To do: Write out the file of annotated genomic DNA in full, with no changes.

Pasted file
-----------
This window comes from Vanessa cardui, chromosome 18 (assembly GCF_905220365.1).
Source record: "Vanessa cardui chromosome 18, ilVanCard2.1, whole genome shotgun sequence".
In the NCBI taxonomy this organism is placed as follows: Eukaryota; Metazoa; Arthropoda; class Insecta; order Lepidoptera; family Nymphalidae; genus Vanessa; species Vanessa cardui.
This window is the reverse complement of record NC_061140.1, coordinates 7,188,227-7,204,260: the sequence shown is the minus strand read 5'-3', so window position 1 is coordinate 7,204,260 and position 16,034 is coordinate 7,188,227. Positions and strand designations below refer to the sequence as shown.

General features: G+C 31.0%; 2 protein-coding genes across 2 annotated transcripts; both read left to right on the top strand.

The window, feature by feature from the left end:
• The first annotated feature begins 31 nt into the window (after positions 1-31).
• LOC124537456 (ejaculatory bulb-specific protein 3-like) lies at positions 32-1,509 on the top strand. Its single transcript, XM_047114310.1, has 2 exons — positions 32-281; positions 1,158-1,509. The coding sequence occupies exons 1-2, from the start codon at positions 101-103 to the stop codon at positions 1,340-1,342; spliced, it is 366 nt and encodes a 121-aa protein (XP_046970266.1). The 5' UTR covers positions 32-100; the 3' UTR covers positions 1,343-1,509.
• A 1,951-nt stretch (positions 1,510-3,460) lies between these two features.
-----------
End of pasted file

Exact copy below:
This window comes from Vanessa cardui, chromosome 18 (assembly GCF_905220365.1).
Source record: "Vanessa cardui chromosome 18, ilVanCard2.1, whole genome shotgun sequence".
In the NCBI taxonomy this organism is placed as follows: Eukaryota; Metazoa; Arthropoda; class Insecta; order Lepidoptera; family Nymphalidae; genus Vanessa; species Vanessa cardui.
This window is the reverse complement of record NC_061140.1, coordinates 7,188,227-7,204,260: the sequence shown is the minus strand read 5'-3', so window position 1 is coordinate 7,204,260 and position 16,034 is coordinate 7,188,227. Positions and strand designations below refer to the sequence as shown.

General features: G+C 31.0%; 2 protein-coding genes across 2 annotated transcripts; both read left to right on the top strand.

The window, feature by feature from the left end:
• The first annotated feature begins 31 nt into the window (after positions 1-31).
• LOC124537456 (ejaculatory bulb-specific protein 3-like) lies at positions 32-1,509 on the top strand. Its single transcript, XM_047114310.1, has 2 exons — positions 32-281; positions 1,158-1,509. The coding sequence occupies exons 1-2, from the start codon at positions 101-103 to the stop codon at positions 1,340-1,342; spliced, it is 366 nt and encodes a 121-aa protein (XP_046970266.1). The 5' UTR covers positions 32-100; the 3' UTR covers positions 1,343-1,509.
• A 1,951-nt stretch (positions 1,510-3,460) lies between these two features.